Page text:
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Meet a Fantastic Fest DIE HARD: George Hickman

George Hickman - A Fantastic Die Hard!
by Jason Whyte

Moving along on our Fantastic Fest DIE HARD series, efilmcritic.com talks to Austin native, writer and VIP badge holder George Hickman.

“I was born in Provo, UT but have lived in Texas since I was about nine months old. I've been an Austin resident specifically since 2002. I work as a tech at a local Data Center and do a lot of networking and support. Basically I help keep the internet running.”


What makes you a Fantastic Fest DIE HARD?

I had been enviously eying the schedules of the first two Fantastic Fests, but didn't make the leap until my friend Sami dragged me along in 2007. I'm pretty sure my first screening was the awesome Chilean martial arts film Mirageman. I was hooked! She even got me into the closing night secret screening, which wound up being the world premiere of There Will Be Blood with Paul Thomas Anderson in attendance. I doubt the magic of that evening will ever be topped, but I was already sold on Fantastic Fest before it. I wound up seeing about 15 films that year, participated in the first Fantatsic Feud as a contestant, and even sang the very first Karaoke song that night ("Stayin' Alive" by the Bee Gees for the record). I didn't think twice about buying a film badge for 2008, and this will be my third year in a row with a VIP badge.

I starting formally blogging the fest in 2009, but even if I wasn't, I still wouldn't miss it.

How do you explain Fantastic Fest to someone who is not familiar with the film festival? What would you do or say to get them to attend the following fest?

I basically describe it as a movie geek fantasy camp. It's eight days of bliss for anyone who ever stayed up all night with Ronda Shears, who feel nostalgia for the Cannon logo, or shunned the new release racks of their local video store in favor of the older titles with the craziest, most awesome cover art. One of my favorite things to do is to encourage them to watch some of my favorite films from the previous fests. Thankfully 90 of those films are readily http://www.scene-stealers.com/blogs/past-fantastic-fest-titles-available-to-stream/" TARGET="_BLANK">available to stream .

Every attendee experiences Fantastic Fest differently, so I'm curious as to what a day is like for you at the festival.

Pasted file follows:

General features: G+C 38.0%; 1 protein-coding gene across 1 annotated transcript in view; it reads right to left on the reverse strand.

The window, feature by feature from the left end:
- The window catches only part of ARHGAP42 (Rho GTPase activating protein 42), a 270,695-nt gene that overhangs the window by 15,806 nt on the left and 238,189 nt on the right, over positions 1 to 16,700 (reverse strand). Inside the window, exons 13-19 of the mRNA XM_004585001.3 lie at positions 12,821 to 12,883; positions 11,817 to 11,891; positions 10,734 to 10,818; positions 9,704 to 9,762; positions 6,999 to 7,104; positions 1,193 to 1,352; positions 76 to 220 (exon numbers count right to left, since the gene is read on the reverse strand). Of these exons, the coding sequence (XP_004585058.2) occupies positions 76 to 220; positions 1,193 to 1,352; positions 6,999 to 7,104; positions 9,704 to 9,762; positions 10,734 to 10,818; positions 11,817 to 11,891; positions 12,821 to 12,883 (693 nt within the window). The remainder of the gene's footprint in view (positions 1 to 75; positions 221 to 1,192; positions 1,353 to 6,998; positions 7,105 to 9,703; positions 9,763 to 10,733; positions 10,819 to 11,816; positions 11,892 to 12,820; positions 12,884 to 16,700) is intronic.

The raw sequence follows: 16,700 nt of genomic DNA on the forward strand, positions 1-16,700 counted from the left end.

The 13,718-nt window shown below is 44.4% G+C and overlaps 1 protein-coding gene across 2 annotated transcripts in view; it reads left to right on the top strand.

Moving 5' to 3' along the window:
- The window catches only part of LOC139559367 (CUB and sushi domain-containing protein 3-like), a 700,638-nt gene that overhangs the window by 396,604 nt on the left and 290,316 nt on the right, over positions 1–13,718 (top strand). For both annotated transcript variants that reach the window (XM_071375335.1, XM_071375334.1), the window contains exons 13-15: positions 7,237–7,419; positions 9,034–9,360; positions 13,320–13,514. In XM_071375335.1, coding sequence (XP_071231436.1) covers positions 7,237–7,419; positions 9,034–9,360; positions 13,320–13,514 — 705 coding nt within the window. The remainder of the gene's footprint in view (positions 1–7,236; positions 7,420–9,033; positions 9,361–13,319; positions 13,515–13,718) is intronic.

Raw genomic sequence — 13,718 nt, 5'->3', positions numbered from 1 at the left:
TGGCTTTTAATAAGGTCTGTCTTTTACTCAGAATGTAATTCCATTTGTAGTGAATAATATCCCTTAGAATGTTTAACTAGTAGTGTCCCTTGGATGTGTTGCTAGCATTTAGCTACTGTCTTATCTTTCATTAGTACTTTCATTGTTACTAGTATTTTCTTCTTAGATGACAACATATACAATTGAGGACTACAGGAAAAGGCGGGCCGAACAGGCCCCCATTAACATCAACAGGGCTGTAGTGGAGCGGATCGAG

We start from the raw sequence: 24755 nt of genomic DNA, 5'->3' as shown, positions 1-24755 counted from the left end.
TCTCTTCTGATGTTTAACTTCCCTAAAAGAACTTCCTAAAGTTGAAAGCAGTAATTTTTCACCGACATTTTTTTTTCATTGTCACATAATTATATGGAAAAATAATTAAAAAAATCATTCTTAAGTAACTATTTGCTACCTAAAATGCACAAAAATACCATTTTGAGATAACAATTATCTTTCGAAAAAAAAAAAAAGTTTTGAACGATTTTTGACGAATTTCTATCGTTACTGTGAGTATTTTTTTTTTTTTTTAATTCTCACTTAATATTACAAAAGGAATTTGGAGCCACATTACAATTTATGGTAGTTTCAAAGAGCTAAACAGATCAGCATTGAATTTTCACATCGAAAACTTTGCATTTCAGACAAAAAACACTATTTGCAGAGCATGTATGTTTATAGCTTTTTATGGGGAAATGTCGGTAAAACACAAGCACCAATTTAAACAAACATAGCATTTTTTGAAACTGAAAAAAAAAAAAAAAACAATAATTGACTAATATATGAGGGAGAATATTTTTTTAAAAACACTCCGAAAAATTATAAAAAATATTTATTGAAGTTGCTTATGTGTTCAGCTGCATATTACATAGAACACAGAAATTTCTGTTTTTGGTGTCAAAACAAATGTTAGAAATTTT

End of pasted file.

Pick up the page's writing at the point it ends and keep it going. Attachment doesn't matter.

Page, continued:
I am first and foremost there for the films, and I try to cram in as many as humanly possible. When I watch a great movie, my first instinct is to IMMEDIATELY watch another one, so Fantastic Fest is a great time to indulge that urge. With that being said, I do try to fit in an event or two to give myself a chance to relax a bit.

And if I'm not watching a movie, you can usually find me on the patio either trying to write or just hanging out. One of my favorite aspects of Fantastic Fest though is starting random conversations with people while in line. I can't count the number of friends I first met at Fantastic Fest.

The thing I have to keep reminding myself of is to be more open and improvise a little more. One of my favorite years was 2008 thanks in part to the fact that getting shut out of a few of my first choices led to me stumbling across films I wouldn't have given a chance to otherwise.

Overall, what are you looking forward to the most at Fantastic Fest, 2011 edition?

I'm most looking forward to seeing everyone, and being able to forget about real life for a little while. But aside from that Extraterrestrial, "Livid" and "American Werewolf in London" with Rick Baker are my top three most anticipated screenings. The first two films are follow-ups to two of the best films of 2007 ("Timecrimes" and "Inside", respectively), and the later is of my all time favorite movies that I have never seen on the big screen. Of course the fact that there will be at least one guest and of course a sure to be amazing Mondo poster is great, but I would have been there anyway.